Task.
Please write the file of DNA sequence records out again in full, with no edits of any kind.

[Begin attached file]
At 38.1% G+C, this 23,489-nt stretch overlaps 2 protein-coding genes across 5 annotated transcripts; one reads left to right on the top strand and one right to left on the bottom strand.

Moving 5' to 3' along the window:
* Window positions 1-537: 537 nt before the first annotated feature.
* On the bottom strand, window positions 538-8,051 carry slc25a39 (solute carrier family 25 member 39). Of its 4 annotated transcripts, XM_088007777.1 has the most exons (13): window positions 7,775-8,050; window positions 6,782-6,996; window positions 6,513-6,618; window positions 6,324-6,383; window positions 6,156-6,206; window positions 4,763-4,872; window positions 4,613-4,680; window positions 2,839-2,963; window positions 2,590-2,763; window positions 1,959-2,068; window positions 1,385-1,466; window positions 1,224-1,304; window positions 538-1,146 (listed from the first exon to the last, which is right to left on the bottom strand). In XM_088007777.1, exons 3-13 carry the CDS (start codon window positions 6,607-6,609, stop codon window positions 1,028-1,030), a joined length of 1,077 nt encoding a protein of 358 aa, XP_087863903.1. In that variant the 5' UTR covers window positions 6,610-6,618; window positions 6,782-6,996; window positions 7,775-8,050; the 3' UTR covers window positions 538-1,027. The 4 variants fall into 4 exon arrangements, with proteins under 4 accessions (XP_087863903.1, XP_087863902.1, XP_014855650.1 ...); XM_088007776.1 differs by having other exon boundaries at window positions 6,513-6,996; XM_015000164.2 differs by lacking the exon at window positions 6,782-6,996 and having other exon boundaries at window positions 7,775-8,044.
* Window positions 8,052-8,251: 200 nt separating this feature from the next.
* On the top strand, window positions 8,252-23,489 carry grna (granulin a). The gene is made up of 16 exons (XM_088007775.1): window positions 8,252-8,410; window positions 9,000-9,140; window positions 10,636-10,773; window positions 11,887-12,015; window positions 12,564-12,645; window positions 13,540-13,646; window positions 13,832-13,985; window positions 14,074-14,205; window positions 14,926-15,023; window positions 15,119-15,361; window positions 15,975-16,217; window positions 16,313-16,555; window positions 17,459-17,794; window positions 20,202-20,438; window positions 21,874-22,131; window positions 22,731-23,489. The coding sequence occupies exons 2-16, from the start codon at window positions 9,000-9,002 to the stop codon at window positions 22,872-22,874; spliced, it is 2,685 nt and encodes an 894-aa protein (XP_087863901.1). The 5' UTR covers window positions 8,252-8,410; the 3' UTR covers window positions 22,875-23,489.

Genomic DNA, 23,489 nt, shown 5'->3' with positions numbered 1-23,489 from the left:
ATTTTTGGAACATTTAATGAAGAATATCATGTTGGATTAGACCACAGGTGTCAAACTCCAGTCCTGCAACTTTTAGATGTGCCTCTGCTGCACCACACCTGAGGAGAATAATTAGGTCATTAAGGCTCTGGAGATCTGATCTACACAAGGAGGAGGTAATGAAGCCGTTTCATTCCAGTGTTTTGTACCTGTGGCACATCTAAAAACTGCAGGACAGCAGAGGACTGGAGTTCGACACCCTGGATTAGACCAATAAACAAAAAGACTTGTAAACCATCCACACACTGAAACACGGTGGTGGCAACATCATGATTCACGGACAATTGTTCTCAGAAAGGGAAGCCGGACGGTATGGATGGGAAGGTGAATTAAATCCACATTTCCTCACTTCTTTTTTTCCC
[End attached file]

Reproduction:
At 38.1% G+C, this 23,489-nt stretch overlaps 2 protein-coding genes across 5 annotated transcripts; one reads left to right on the top strand and one right to left on the bottom strand.

Moving 5' to 3' along the window:
* Window positions 1-537: 537 nt before the first annotated feature.
* On the bottom strand, window positions 538-8,051 carry slc25a39 (solute carrier family 25 member 39). Of its 4 annotated transcripts, XM_088007777.1 has the most exons (13): window positions 7,775-8,050; window positions 6,782-6,996; window positions 6,513-6,618; window positions 6,324-6,383; window positions 6,156-6,206; window positions 4,763-4,872; window positions 4,613-4,680; window positions 2,839-2,963; window positions 2,590-2,763; window positions 1,959-2,068; window positions 1,385-1,466; window positions 1,224-1,304; window positions 538-1,146 (listed from the first exon to the last, which is right to left on the bottom strand). In XM_088007777.1, exons 3-13 carry the CDS (start codon window positions 6,607-6,609, stop codon window positions 1,028-1,030), a joined length of 1,077 nt encoding a protein of 358 aa, XP_087863903.1. In that variant the 5' UTR covers window positions 6,610-6,618; window positions 6,782-6,996; window positions 7,775-8,050; the 3' UTR covers window positions 538-1,027. The 4 variants fall into 4 exon arrangements, with proteins under 4 accessions (XP_087863903.1, XP_087863902.1, XP_014855650.1 ...); XM_088007776.1 differs by having other exon boundaries at window positions 6,513-6,996; XM_015000164.2 differs by lacking the exon at window positions 6,782-6,996 and having other exon boundaries at window positions 7,775-8,044.
* Window positions 8,052-8,251: 200 nt separating this feature from the next.
* On the top strand, window positions 8,252-23,489 carry grna (granulin a). The gene is made up of 16 exons (XM_088007775.1): window positions 8,252-8,410; window positions 9,000-9,140; window positions 10,636-10,773; window positions 11,887-12,015; window positions 12,564-12,645; window positions 13,540-13,646; window positions 13,832-13,985; window positions 14,074-14,205; window positions 14,926-15,023; window positions 15,119-15,361; window positions 15,975-16,217; window positions 16,313-16,555; window positions 17,459-17,794; window positions 20,202-20,438; window positions 21,874-22,131; window positions 22,731-23,489. The coding sequence occupies exons 2-16, from the start codon at window positions 9,000-9,002 to the stop codon at window positions 22,872-22,874; spliced, it is 2,685 nt and encodes an 894-aa protein (XP_087863901.1). The 5' UTR covers window positions 8,252-8,410; the 3' UTR covers window positions 22,875-23,489.

Genomic DNA, 23,489 nt, shown 5'->3' with positions numbered 1-23,489 from the left:
ATTTTTGGAACATTTAATGAAGAATATCATGTTGGATTAGACCACAGGTGTCAAACTCCAGTCCTGCAACTTTTAGATGTGCCTCTGCTGCACCACACCTGAGGAGAATAATTAGGTCATTAAGGCTCTGGAGATCTGATCTACACAAGGAGGAGGTAATGAAGCCGTTTCATTCCAGTGTTTTGTACCTGTGGCACATCTAAAAACTGCAGGACAGCAGAGGACTGGAGTTCGACACCCTGGATTAGACCAATAAACAAAAAGACTTGTAAACCATCCACACACTGAAACACGGTGGTGGCAACATCATGATTCACGGACAATTGTTCTCAGAAAGGGAAGCCGGACGGTATGGATGGGAAGGTGAATTAAATCCACATTTCCTCACTTCTTTTTTTCCC